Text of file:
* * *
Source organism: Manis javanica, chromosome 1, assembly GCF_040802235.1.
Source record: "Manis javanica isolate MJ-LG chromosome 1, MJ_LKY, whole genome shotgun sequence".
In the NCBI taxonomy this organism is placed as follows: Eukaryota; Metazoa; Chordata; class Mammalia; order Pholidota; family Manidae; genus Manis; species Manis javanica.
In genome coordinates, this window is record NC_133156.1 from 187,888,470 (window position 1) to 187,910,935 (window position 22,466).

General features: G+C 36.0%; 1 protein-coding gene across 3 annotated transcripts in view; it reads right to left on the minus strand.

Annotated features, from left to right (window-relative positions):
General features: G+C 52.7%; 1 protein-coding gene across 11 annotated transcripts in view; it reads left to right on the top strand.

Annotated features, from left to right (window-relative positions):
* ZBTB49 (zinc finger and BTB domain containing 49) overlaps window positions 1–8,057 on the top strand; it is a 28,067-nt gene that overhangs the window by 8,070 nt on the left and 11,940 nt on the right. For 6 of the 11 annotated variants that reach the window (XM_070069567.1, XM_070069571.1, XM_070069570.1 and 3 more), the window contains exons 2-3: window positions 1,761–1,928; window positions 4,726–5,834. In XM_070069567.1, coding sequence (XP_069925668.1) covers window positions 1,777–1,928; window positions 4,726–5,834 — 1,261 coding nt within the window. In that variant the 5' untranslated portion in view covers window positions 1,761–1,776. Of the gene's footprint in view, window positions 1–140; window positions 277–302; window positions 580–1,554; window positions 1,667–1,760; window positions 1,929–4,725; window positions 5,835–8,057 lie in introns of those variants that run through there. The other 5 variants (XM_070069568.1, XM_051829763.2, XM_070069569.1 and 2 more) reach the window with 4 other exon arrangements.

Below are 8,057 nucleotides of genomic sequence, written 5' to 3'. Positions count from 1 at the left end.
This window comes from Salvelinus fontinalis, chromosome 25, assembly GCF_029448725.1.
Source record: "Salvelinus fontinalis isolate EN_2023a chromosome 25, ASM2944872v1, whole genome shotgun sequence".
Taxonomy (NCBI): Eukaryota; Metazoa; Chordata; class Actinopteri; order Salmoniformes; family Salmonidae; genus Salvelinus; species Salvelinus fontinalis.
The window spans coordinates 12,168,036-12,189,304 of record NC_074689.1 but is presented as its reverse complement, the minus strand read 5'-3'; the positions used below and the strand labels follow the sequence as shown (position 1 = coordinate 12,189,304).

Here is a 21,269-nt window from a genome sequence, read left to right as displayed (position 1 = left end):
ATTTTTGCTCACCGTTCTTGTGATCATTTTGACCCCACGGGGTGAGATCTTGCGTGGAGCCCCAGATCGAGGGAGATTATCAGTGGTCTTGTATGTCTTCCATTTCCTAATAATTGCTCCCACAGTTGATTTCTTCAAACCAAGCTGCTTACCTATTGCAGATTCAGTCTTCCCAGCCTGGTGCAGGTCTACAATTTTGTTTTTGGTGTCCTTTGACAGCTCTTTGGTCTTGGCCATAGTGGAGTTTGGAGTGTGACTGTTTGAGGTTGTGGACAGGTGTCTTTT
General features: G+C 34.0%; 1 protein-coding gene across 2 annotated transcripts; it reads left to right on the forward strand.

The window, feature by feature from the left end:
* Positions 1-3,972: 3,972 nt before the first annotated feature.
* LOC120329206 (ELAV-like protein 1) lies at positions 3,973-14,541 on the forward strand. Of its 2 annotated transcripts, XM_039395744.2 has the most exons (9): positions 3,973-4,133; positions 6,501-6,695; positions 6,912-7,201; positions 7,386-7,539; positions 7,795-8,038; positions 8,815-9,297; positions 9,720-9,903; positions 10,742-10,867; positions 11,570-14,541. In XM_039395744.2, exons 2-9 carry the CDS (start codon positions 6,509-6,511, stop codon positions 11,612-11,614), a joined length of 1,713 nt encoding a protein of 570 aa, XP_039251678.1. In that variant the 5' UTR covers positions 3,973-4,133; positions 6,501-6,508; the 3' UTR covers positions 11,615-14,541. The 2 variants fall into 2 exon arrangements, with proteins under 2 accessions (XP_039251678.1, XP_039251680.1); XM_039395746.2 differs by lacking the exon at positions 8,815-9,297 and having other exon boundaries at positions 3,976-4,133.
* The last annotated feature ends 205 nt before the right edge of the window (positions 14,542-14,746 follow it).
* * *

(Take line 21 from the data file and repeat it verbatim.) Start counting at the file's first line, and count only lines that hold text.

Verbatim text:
* The last annotated feature ends 205 nt before the right edge of the window (positions 14,542-14,746 follow it).